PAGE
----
For example, a worker is off sick for 6 months suffering from clinical depression. It would be unlawful DAFD to dismiss this worker because of their sickness absence.
The employer would only be able to defend this claim if they could show that the dismissal was objectively justified.
As with the duty to make reasonable adjustments, the employer must know (or be reasonably be expected to know) about the disability for there to be unlawful DAFD.
Pre-employment health questions
Before an employer offers someone a job, they cannot ask blanket questions regarding health and disability. Asking the question itself is not unlawful, but if the employer acts on the answer, for example by not offering the job or offering less beneficial terms to that particular applicant, it probably will be. Once a person has passed the interview stage, the employer can ask them what they like, but they still need to be careful how they use that information, or they may face discrimination claims.
So, until a job offer has been made, the employer can only an applicant ask health questions in very specific circumstances to :
decide whether to make reasonable adjustments for the selection process
- ensure that the applicant can carry out functions intrinsic to the job
- monitor diversity
- take positive action to assist disabled people
- assure employers that the candidate has the disability where the job genuinely requires it
How do I make a claim?
Unlike some employment rights, claims for discrimination are not dependent on being an employee or upon length of service. This means you have the right not to suffer discrimination of any kind from the very day that you apply for a job.
If you believe that you have suffered discrimination by your employer, a co-worker or other third parties at work, you may need to raise a grievance with your employer before you bring a claim. If you are thinking of doing this, you should take legal advice first.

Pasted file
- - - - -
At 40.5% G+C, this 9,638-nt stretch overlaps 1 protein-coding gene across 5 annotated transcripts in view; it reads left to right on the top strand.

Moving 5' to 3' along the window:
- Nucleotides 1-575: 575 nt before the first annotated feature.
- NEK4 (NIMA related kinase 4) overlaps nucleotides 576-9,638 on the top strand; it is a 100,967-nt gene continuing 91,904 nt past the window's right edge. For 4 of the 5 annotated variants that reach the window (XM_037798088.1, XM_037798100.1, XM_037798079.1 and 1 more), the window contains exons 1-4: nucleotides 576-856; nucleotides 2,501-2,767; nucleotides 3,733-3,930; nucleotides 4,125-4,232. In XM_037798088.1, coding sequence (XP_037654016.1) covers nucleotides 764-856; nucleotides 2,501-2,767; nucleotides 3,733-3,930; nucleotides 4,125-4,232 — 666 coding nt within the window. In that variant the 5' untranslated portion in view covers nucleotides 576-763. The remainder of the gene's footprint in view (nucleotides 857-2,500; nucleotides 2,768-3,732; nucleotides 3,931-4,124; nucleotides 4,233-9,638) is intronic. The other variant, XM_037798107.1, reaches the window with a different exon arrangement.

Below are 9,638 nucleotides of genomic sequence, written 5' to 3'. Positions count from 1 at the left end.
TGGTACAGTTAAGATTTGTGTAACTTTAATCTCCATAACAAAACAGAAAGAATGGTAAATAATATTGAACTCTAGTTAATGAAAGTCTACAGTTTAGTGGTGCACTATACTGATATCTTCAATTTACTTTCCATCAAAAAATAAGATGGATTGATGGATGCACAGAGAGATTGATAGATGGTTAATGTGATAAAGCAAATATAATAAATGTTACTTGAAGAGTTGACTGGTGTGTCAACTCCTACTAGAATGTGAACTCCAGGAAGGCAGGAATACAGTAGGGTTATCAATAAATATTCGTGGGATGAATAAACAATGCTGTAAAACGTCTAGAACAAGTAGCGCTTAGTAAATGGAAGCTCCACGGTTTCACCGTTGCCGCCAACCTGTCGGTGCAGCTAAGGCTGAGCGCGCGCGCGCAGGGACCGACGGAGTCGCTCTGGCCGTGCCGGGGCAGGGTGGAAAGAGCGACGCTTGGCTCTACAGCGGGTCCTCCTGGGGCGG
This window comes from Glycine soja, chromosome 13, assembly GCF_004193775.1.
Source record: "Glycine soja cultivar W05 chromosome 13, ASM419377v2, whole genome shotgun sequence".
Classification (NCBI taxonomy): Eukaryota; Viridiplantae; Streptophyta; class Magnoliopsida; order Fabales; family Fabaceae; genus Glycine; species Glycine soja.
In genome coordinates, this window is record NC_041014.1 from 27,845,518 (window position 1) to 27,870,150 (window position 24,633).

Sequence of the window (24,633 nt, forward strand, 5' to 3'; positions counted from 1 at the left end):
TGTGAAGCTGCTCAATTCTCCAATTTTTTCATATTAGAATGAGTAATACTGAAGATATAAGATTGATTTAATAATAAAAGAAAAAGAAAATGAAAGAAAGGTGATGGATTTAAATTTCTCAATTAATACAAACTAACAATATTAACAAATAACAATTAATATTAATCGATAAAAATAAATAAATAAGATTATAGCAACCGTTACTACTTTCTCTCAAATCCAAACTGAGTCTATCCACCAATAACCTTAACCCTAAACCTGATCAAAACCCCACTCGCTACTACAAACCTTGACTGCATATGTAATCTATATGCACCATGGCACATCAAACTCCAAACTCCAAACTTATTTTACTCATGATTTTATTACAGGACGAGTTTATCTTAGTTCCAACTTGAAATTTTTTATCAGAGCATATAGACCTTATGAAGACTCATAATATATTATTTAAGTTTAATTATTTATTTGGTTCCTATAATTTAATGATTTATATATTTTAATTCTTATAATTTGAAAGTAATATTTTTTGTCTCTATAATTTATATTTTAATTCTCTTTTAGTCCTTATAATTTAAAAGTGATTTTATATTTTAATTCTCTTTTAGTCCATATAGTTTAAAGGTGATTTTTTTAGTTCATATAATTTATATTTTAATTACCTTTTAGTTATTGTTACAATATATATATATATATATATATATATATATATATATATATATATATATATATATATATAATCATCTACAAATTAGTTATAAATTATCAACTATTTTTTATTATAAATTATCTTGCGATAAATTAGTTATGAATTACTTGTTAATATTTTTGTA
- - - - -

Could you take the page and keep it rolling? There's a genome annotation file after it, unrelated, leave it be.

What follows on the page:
You could also serve the employer with an Equalities Questionnaire. This is a very useful way to gather evidence about your claim and to help you to decide whether you have a valid claim for discrimination or not. You can download the Questionnaire from www.equalities.gov.uk and you can send this to the employer anytime before you issue your claim, or within 28 days of issuing your claim. The employer has 8 weeks to respond to your Questionnaire. If the employer does not respond or if the answers they give are evasive or unclear and the claim goes to tribunal, the Employment Judge will take this into account when they come to decide whether or not you have been discriminated against.
The employer must not treat you badly because you have raised a grievance or served them with a questionnaire. If they do this, you will probably have a claim against them for victimisation as well.
Remember, there are very strict time limits for making claims in the tribunal and these can be as short as 3 months, so you should seek legal advice as soon as possible.
If you believe that you have suffered discrimination as part of an applications process, at work or upon termination and would like to speak to one of our specialist solicitors for further advice, please contact Judith Curran by email or telephone 01689 887872.